Jockeys’ Guild proposes revised whip rules
Photo by The Racing Biz.
The firestorm kicked off by three dozen equine deaths at Santa Anita Park in the winter continues to flare in unpredictable ways through the Thoroughbred industry.
Most recently, jockeys’ use of the riding crop has come in for questioning, with California and New Jersey both proposing rules that would strictly limit the use of the whip.
Now the Jockeys’ Guild is firing back with its own proposal.
“The proposals by the California Horse Racing Board, The New Jersey Racing Commission, and The Jockey Club, to eliminate the use of the riding crop but for safety purposes, will have serious consequences and could result in even greater risks and dangers,” the Guild said in a statement. “It is the opinion of the jockeys, those whose lives are at risk, that there could be catastrophic consequences for both the horses and the jockeys if the riding crop is eliminated but for safety purposes.”
The California proposal, approved by a unanimous vote of the state Horse Racing Board, now goes through a 45-day comment period before it can be finalized. It would limit jockeys to no more than six strikes within a race and no more than two in succession. Riders would not be allowed to use the overhand method common in racing but could only use an underhand motion to strike the horse.
But the Guild said that its jockeys “were not afforded the opportunity” to participate in the discussions which led to the California rule.
In a letter to the Board, Guild president Terry Meyocks said that, without crops for encouragement, jockeys might use the reins to encourage horses, possibly resulting in a loss of control. Additionally, he added, without the ready encouragement of the crop, jockeys might be unable to spur their horses to move quickly into holes.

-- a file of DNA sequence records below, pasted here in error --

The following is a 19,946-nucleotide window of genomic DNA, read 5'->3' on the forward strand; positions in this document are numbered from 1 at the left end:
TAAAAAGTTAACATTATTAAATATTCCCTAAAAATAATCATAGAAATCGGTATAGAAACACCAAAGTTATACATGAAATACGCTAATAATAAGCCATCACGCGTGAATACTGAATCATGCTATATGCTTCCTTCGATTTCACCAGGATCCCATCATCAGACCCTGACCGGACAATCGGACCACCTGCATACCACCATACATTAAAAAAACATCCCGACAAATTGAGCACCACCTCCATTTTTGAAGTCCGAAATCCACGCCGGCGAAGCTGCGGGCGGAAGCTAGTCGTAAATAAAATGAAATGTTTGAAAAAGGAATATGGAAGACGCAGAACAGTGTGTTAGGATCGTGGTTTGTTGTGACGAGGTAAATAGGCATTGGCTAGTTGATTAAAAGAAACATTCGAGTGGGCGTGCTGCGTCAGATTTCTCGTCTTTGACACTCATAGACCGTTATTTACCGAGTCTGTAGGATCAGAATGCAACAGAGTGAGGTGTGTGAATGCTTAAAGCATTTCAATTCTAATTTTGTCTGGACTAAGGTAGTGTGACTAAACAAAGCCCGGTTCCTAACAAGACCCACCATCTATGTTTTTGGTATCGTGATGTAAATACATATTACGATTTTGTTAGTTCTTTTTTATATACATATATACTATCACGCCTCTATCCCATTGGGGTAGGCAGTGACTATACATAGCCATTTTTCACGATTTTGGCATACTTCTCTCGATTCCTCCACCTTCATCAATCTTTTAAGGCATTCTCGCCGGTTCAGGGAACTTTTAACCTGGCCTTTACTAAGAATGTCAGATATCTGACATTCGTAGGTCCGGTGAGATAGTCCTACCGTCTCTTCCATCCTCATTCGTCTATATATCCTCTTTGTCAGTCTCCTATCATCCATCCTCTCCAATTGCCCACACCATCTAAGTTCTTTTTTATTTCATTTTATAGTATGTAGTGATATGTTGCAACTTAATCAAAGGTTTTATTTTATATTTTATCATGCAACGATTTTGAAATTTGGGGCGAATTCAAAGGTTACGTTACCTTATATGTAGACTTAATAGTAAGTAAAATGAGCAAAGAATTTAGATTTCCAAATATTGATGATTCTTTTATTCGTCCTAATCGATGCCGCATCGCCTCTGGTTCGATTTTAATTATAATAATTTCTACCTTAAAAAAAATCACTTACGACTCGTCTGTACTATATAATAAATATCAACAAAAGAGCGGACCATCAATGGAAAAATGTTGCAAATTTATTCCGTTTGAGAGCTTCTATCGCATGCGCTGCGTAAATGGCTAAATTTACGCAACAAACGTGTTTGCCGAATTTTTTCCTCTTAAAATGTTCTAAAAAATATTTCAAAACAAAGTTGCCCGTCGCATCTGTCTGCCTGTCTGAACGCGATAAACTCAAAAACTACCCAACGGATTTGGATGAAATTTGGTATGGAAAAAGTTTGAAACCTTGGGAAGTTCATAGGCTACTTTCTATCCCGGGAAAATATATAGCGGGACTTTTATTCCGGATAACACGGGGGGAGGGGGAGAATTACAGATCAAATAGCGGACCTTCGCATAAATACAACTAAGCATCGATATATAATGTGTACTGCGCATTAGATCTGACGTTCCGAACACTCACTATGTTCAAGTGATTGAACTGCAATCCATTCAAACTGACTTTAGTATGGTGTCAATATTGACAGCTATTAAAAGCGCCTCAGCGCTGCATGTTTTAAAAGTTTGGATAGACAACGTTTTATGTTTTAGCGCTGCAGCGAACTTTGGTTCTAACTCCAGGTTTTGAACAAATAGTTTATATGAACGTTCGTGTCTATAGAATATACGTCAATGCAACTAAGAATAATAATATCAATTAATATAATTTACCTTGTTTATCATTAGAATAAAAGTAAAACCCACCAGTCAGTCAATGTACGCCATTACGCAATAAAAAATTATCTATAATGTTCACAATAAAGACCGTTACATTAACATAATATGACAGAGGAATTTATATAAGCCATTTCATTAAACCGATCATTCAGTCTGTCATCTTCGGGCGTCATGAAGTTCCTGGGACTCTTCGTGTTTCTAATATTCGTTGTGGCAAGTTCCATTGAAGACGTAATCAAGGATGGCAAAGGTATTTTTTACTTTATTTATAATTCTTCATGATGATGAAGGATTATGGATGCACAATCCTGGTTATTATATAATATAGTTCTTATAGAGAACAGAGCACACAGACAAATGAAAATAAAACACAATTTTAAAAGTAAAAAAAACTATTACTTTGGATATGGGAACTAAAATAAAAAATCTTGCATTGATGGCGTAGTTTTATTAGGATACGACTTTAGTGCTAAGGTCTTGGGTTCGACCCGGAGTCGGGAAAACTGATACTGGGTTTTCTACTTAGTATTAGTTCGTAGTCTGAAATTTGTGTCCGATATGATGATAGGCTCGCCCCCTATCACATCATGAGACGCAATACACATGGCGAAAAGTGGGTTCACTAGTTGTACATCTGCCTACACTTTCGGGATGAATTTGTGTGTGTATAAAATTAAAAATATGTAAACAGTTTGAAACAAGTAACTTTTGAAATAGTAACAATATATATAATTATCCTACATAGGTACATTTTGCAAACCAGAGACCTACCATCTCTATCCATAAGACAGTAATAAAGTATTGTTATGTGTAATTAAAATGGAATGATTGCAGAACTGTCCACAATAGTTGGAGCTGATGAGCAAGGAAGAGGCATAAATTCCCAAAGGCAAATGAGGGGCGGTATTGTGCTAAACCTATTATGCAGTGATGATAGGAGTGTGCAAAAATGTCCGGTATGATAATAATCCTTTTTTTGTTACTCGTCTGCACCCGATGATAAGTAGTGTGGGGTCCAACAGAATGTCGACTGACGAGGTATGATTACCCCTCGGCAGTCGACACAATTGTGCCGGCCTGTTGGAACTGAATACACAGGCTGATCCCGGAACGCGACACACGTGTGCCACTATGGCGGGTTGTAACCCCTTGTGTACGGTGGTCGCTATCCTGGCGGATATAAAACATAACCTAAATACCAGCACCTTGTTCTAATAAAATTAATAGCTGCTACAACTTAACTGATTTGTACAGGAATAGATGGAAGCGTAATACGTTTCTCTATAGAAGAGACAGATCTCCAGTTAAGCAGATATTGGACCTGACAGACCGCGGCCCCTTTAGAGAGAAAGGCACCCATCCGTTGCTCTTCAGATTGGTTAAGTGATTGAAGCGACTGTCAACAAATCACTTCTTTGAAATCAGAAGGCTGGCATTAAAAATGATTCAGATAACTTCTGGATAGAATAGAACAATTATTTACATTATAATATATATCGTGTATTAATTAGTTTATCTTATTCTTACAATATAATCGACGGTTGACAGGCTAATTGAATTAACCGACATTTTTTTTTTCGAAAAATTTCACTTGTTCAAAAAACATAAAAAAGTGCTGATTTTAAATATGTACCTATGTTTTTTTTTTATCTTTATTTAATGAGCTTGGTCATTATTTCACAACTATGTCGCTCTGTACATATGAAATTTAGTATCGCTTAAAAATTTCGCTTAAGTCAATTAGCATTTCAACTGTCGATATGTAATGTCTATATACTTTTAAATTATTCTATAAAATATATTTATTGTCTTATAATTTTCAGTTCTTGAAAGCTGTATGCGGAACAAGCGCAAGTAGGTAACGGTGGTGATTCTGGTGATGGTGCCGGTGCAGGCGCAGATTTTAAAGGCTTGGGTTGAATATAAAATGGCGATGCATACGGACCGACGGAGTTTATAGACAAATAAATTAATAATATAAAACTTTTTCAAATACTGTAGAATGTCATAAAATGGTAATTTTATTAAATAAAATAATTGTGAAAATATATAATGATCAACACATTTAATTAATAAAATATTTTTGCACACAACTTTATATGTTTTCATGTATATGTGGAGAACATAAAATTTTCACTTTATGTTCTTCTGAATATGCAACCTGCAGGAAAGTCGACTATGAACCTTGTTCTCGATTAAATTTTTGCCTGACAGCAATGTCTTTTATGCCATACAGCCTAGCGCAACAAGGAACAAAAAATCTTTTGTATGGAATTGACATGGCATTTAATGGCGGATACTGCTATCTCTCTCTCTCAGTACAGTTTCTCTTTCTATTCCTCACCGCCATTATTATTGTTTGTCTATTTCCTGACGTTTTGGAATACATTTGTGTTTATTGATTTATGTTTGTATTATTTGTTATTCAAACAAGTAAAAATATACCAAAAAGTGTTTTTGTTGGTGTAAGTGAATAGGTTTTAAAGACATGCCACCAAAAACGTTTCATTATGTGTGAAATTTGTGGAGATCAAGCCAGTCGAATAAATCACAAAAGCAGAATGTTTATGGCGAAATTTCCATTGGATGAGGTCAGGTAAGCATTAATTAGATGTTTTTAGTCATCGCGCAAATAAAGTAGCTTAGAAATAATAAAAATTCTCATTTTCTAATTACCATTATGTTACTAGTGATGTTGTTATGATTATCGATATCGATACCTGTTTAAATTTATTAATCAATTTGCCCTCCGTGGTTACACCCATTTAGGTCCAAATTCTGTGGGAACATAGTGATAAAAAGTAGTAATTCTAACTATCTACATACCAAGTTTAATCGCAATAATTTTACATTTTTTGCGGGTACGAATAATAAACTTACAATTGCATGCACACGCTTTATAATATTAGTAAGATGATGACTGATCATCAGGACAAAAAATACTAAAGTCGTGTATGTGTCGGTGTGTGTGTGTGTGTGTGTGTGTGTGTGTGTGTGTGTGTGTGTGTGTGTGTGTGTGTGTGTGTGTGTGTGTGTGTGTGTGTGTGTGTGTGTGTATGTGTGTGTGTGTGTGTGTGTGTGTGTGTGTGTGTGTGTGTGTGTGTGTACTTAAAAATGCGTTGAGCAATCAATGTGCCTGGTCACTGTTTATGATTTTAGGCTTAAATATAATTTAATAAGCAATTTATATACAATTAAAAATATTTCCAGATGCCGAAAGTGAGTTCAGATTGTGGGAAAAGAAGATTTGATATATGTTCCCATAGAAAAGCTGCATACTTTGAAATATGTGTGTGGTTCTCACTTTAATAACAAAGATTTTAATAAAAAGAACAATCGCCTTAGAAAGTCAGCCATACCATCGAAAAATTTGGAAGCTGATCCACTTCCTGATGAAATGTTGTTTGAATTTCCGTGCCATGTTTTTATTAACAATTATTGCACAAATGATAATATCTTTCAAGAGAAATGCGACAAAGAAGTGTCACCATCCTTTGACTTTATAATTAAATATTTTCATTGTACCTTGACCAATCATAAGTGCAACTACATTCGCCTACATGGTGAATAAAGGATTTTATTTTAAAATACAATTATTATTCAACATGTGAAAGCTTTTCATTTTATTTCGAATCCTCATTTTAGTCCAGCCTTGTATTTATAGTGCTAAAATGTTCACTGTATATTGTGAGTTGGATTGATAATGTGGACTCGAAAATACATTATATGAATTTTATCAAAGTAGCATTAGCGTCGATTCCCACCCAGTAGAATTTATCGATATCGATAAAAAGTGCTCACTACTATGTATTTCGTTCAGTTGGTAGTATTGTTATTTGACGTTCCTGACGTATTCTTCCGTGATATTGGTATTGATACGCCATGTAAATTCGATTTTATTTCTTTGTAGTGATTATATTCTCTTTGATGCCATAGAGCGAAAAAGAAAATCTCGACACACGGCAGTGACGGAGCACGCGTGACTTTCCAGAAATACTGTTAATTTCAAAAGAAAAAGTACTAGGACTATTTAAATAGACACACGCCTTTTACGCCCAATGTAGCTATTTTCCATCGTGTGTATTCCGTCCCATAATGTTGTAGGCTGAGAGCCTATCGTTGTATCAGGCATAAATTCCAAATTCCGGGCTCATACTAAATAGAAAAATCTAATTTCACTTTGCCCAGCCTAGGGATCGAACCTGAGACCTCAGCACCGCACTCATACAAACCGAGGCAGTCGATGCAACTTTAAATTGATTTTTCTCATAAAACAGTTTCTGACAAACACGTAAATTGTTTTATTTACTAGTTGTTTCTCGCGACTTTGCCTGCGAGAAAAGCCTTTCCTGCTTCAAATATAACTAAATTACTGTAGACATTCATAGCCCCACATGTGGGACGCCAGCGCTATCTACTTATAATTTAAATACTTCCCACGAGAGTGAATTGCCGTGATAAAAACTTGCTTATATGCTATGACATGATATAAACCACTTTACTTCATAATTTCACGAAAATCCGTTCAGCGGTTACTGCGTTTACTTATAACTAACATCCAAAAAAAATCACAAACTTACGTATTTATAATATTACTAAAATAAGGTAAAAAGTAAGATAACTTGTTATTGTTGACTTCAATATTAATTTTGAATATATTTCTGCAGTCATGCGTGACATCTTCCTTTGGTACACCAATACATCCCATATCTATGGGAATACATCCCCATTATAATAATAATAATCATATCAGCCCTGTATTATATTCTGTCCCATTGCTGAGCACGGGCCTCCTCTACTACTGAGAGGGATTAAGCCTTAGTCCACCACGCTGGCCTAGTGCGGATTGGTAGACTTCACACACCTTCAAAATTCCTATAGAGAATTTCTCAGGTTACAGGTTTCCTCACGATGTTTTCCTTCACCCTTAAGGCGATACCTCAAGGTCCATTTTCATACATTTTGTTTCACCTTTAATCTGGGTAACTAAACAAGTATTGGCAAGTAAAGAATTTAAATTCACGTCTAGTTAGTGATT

“Such occurrences could be dangerous, and even catastrophic,” Meyocks wrote. He added that jockeys, unlike riders in other equestrian events, have limited leg contact with the horse and no seat. Their only means of control are their hands, voice, limited leg use, and crop.
“To eliminate the use of the riding crop would further reduce their ability to communicate with their mount,” Meyocks wrote.
The Guild has proposed its own revisions to the current model rule promulgated by the Association of Racing Commissioners International.
The Guild’s proposal would:
- limit riders to seven overhand strikes per race on the shoulder or hind quarters;
- allow riders to “tap the horse” on the shoulder or hind quarters with an underhand motion “as necessary”;
- forbid riders from striking a horse “from an arm position above the helmet.”
The model rule already includes provisions prohibiting excessive or “brutal” whipping that causes welts and forbidding riders from hitting a horse that is “clearly out of the race” or is showing no response.
The debate over the use of the riding crop, while spurred by the Santa Anita situation, is much less about limiting equine fatalities — there’s no apparent link — and more about responding to public perception that whip use is cruel to the horse.
But the Guild says that the public perception problem is just that — a perception problem.
“We have not taken the initiative to educate the public about the changes that have been made to the popper and the steps that are taken to assure that horses are being treated humanely and with the upmost [sic] care,” Meyocks wrote.
In its statement, the Guild said it is working with the newly formed Thoroughbred Safety Coalition — a group comprised primarily of racetrack operators — to craft “an agreed upon proposal.”
“The ultimate goal is to establish a standard that is in the best interest of the welfare of the horse, as well as the industry as a whole, including the betting public,” the Guild said.
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